Food Distribution Doesn't Have to Be a Pain in the Back

Aug. 1, 2009
Preventing back injury, the nation's top workplace safety problem, pays off in added safety, capacity and productivity at Great Lakes Cheese.

Whenever commercial, manufacturer-sized loads are lifted, moved, or manipulated by operators in the food industry, there's risk of injury. The larger or more repetitive the load, the greater the risk. Some of the nation's most proactive food companies, including a cheese manufacturer that handles 250-pound and nearly 700-pound blocks of cheese, have heeded the call to prevent operator back injury while benefitting from more streamlined production with the strategic use of lift devices and attachments.

Great Lakes Cheese, based in Hiram, Ohio, has won plaudits for its safety program. The facility earned a near-perfect 99.1% out of 100 possible points in a food safety audit conducted by Silliker, a food testing and consulting network. “When we opened the Hiram plant about a decade ago, the goal was to make its safety, capacity and productivity state of the art,” says Dave Ortego, the plant's maintenance manager.

Previously, manually lifting, flipping and shaking 250-pound blocks of cheese from wooden boxes required pairs of workers, who had to be rotated frequently because the work was so strenuous. Another labor-intensive process required lifting and positioning nearly 700-pound blocks of cheese with a chain hoist, readying the cheese for cutting equipment.

“The old processes were too slow, strenuous and imprecise,” Ortego explains. “As we grew, we sought more efficient processes to meet demand with less physical wear and tear on employees. But there were no off-the-shelf products we could buy for the job.”

For a base unit, Ortego turned to a pneumatic, lift-assistance device made by AirOlift Lifting Systems, an Akron, Ohio-based supplier of ergonomic clamping and vacuum lifting systems.

To customize the lift equipment to his operation, Ortego collaborated with AirOlift's engineering staff. “Together we asked, ‘How can we make this job safer, less strenuous and more efficient?’”

The collaboration produced two custom attachments: a cheese block rotator and a cheese/box extractor attachment. The operator-controlled cheese block rotator pneumatically clamps each 700-pound cheese block, lifts and rotates it, readying the cheese for cutting. With dual controls, the device gives an operator complete control.

Similarly, the cheese/box extractor attachment vertically lifts each 250-pound cheese block and extracts the box, readying the cheese for processing.

“The design is so operator friendly and ergonomic,” says Ortego. “The controls are built into the machines' handles so there's no lifting, bending, or lever pulling for the operators.”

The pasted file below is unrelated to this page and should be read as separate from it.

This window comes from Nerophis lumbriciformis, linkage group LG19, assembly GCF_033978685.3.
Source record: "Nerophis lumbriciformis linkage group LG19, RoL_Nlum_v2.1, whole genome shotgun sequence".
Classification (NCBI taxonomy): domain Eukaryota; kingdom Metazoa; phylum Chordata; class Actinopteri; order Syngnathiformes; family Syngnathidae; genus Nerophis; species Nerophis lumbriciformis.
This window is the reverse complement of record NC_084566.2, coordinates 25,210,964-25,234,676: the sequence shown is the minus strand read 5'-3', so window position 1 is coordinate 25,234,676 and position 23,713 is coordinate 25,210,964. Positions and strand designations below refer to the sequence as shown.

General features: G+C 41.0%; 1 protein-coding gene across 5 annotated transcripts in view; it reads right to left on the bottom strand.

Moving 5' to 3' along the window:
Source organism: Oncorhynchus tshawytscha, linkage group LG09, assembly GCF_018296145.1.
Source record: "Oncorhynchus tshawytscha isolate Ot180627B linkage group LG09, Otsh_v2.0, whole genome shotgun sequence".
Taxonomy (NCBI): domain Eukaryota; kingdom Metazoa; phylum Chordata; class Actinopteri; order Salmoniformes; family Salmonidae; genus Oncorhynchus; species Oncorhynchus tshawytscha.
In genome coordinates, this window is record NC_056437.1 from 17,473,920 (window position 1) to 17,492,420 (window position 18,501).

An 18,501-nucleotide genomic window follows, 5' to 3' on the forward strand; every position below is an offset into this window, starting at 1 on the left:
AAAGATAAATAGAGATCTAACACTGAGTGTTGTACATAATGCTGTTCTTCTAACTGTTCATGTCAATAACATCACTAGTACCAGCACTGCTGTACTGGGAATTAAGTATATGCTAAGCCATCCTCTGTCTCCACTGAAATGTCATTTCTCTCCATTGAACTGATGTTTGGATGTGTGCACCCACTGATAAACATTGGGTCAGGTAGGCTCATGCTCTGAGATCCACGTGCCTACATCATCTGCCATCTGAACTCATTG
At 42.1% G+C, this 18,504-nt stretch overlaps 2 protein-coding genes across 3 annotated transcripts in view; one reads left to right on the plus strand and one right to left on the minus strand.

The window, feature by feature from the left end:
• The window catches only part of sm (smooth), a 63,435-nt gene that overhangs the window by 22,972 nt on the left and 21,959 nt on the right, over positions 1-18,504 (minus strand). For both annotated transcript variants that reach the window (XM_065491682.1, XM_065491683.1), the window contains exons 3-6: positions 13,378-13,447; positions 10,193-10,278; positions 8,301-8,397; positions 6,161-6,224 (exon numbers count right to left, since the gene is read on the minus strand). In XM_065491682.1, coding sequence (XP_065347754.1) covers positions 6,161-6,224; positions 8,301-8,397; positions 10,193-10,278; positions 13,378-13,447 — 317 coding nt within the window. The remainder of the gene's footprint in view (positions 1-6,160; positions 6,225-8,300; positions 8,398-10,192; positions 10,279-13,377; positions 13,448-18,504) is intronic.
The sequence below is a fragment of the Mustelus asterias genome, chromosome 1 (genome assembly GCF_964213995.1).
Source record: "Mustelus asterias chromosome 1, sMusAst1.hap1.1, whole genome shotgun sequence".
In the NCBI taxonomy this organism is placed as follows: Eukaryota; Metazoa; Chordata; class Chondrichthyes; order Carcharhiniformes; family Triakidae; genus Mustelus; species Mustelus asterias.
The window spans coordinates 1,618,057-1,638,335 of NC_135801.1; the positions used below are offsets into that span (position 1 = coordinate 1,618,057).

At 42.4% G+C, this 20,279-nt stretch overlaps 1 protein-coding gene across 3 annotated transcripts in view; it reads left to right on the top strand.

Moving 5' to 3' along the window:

Ortego also collaborated with Handling Concepts Inc., an Akron, Ohio-based expert in ergonomic and material handling equipment, on integrating a track crane system and other material handling equipment with the lift devices.

“Since the lift devices are integrated with an enclosed track crane system, operators can pull them where needed by just a finger,” adds Ortego. “There's no strain; the operator can work an entire shift without rotation. One operator essentially does the work of three previously, so we've expanded capacity tremendously without adding staff.”

Ortego is pleased with a number of features that make the lift devices especially appealing to the food industry.

Because the lift systems are pneumatic, operated by a single shop airline, they eliminate electric hazards, such as shock from frayed wires. They also avoid running costly, unsanitary electrical connections in the working area. With fewer moving parts, there's nothing to grease, which aids cleanliness and minimizes maintenance.

Since the lift devices are constructed of stainless steel and FDA-compliant Delrin (a high-performance acetal resin made by DuPont), they can be used in production processes and food-grade washdown, clean-room environments.

Ortego appreciates safety features built into the equipment. For instance, if there's ever catastrophic air loss, the devices hold their loads in place, protecting operators from dropped loads and eliminating product damage.

“The lift devices are extremely well designed and made,” concludes Ortego. “Not only are they protecting our operators from injury, but also they're designed for direct food contact and made to last. After hundreds of lifts per shift each day, the originals are still working fine a decade later, and we expect them to last at least a decade more.”

Del Williams is a technical writer based in Torrance, Calif.

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